Top Ten Tuesday – My “Favorite” Reads of 2012

Top ten books I read in 2012:

Top Ten Tuesday is an entertaining weekly meme hosted by the imaginative folks over at The Broke and The Bookish. It’s almost impossible to not want to compare one’s own list to others and seeing how many we have in common and/or realizing “I can’t believe I forgot to include X,” etc. It’s also a great way to discover new book blogs and learn about books that weren’t otherwise on one’s radar. Since there are now literally hundreds of participants, I usually pick a digit from zero to nine and try to visit at least the entries that end in that number, e.g. 3, 13, 23…

This week’s topic is “Top Ten Books I Read This Year.” It’s been a great reading year for me, and I’ve certainly read more than ten books that I enjoyed very much. So these are ten of those memorable books, counted down with #1 being my favorite.

10. Earth Abides by George Stewart

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I only learned of this 1949 sci-fi classic this year, but am glad I did. Though parts of it feel a little naive today, what with the explosion of post-apocalyptic literature, this book was a refreshing read and a trailblazing effort of that genre. I liked how in the post-apocalyptic world of this book, the survivors decide to start their new year on the winter solstice (hey, that’s coming up fast!) instead of the arbitrary January first. And how they “named” their years. E.g., “The Year the Dog Died” (sorry, the dog’s name escapes me as I’m typing this). Update: it’s Princess. “The Year Princess Died.”

9. Quiet: The Power of Introverts in a World That Can’t Stop Talking by Susan Cain

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I never blogged about this book, but it was an interesting review of introverts and their place in the current world. Somewhat of an introvert myself, a lot of it rang true with me. Amusing also was the section discussing how many companies are moving toward the (more extrovert-friendly) “open office” concept, eschewing or limiting the number of traditional offices in favor of a cube-farmy feel. I lost my office to this whim last year. “It’ll foster team building and mentoring,” they said. It fosters me buying better headphones… 🙂 I was also reminded of a friend’s telling me of a definition of introvert/extrovert that I’ve always liked: “An extrovert gains energy through interacting with others, while in introvert loses energy.” I’ll second that.

8. Sputnik Sweetheart by Haruki Murakami

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I just wrote about this one. (scroll down 🙂 ) I only discovered Murakami last year, but will likely devour his entire oeuvre before too long. I really enjoy his odd, supernatural-tinged writing.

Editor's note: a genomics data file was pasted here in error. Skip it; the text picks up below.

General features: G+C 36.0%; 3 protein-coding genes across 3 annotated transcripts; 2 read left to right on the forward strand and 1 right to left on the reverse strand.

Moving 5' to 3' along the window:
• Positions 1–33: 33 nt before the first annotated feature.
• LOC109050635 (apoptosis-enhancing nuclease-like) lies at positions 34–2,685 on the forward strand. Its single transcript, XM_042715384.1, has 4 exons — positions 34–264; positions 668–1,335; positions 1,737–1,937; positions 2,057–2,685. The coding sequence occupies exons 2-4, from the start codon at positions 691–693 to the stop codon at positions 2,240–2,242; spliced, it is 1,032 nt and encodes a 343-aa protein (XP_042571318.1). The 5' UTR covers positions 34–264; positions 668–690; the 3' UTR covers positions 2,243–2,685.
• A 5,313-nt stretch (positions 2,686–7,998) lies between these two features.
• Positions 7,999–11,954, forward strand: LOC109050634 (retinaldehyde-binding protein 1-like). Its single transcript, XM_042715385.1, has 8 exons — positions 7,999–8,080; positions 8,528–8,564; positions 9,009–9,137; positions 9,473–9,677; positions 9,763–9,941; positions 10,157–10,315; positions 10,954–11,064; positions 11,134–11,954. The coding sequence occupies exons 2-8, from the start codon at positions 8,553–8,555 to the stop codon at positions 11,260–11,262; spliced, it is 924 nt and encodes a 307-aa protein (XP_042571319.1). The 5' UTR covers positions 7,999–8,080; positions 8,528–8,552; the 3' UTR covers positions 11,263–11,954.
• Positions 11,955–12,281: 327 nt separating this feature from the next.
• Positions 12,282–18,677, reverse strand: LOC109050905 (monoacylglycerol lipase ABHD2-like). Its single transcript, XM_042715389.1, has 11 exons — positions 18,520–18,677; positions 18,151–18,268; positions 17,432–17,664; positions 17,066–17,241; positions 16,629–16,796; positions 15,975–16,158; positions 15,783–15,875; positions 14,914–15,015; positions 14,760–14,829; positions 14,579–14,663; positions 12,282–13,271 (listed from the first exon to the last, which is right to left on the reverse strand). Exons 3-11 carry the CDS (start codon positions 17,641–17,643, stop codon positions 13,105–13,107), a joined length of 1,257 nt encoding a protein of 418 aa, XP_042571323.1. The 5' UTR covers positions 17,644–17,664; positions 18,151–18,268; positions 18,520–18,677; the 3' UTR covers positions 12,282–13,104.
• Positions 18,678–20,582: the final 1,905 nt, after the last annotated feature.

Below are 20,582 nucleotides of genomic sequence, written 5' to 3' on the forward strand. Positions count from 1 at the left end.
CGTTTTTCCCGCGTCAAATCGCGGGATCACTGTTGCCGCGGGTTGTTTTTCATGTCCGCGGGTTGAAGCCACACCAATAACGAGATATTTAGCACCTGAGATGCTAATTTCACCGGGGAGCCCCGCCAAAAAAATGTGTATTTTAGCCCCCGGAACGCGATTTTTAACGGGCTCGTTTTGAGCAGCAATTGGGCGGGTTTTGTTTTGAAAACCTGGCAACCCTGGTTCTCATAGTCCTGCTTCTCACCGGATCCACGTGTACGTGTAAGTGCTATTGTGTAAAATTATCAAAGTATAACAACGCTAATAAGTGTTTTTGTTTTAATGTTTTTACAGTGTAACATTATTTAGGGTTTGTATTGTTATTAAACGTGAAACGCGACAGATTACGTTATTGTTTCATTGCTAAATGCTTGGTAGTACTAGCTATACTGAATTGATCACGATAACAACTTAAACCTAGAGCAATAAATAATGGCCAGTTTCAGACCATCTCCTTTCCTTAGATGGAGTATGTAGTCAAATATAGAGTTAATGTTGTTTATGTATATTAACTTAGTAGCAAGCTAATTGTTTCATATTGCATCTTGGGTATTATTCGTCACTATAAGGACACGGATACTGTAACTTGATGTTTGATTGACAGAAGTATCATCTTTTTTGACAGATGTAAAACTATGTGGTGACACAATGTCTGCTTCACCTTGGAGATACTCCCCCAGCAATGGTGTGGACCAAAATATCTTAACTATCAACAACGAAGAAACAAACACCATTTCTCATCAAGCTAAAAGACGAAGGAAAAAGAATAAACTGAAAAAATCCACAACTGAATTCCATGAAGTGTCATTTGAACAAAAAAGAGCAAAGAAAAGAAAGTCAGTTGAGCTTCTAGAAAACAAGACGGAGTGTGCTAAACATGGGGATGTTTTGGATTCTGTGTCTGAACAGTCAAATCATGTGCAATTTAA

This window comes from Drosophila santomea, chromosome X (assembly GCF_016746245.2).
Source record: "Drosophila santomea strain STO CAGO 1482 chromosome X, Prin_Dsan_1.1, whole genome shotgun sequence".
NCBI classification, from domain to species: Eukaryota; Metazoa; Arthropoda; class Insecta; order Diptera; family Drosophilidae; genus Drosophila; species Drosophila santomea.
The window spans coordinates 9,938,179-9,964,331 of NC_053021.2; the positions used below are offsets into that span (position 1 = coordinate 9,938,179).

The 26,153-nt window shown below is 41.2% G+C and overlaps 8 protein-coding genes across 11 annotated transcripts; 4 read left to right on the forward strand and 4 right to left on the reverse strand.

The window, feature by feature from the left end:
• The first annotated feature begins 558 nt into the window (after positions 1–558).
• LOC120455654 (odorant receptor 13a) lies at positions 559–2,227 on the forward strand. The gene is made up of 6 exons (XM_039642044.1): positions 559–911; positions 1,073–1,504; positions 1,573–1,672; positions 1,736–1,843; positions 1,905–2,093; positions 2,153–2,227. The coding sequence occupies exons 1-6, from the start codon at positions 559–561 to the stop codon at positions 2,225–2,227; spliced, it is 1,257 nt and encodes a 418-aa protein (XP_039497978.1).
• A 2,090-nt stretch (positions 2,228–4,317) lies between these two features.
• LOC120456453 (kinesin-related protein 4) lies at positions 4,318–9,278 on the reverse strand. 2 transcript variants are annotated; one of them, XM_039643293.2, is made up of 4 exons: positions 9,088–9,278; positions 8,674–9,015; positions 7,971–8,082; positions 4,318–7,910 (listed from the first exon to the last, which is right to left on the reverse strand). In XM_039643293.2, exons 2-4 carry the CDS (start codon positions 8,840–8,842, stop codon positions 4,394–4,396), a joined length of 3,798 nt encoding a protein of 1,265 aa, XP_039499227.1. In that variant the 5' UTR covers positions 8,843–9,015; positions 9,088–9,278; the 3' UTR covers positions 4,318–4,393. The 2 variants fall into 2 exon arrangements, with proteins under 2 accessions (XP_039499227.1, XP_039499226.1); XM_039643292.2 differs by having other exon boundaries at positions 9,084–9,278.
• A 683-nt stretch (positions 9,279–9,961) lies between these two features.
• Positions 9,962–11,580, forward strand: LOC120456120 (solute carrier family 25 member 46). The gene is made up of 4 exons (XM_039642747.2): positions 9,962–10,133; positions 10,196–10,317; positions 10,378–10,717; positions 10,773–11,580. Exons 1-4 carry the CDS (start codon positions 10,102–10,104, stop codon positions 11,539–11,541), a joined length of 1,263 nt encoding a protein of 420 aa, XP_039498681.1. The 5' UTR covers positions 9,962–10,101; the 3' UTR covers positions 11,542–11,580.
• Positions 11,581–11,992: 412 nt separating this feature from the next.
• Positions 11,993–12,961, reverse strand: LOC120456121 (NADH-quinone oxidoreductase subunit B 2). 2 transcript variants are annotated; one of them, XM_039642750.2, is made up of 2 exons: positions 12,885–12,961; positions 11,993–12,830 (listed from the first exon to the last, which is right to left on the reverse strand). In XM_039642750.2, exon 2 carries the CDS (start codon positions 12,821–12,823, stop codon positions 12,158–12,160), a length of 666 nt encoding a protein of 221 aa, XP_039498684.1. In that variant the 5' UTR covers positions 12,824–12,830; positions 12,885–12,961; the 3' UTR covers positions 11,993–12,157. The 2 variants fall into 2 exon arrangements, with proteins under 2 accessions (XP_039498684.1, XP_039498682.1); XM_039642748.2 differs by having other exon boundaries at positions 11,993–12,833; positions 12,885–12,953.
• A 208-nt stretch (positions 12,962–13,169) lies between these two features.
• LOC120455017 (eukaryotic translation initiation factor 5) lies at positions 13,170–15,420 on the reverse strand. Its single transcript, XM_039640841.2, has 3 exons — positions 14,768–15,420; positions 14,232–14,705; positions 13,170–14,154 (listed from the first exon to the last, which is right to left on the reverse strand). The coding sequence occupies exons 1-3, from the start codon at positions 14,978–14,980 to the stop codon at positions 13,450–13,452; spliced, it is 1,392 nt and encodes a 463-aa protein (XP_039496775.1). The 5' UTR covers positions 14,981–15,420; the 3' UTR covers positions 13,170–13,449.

7. Poe: A Life Cut Short by Peter Ackroyd

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My 2012 “Author Biography” reading project never really took hold, although I did read a few, and this was my favorite of them. I blogged about this book earlier. Poe’s story is a tragic one…

6. Gilead by Marilynne Robinson

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I had heard of this book “for ages” and finally got around to reading it this year. Some of the best writing I encountered, even if the subject matter wasn’t something I’d normally choose.

5. The Class of 1846: From West Point to Appomattox by John Waugh

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A really great history of West Point’s 1846 graduates, many of whom were key players in the U.S. Civil War, including Thomas “Stonewall” Jackson and George McClellan. I still hope to write a blog post about this one someday. I felt like I knew many of these people by the end of the book, and it was difficult to read about some of their deaths, Jackson’s in particular. I am rarely moved to the degree I was in reading it.

4. Revolutionary Road by Richard Yates

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Never blogged about this depressing book either, but it was such a great commentary on what our lives have become in “Corporate America” and “Suburbia” it’s hard to believe it was written in … 1962! This one hit home with me.

3. I Am No One You Know (short stories) by Joyce Carol Oates

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Some have argued that Joyce Carol Oates is an “acquired taste” and, if that’s true, I admit to having fully acquired it now. This book is a collection of short stories, many of which are quite powerful and all of which are extremely well-written. My favorite story might’ve been “The Instructor.” You should check out this collection.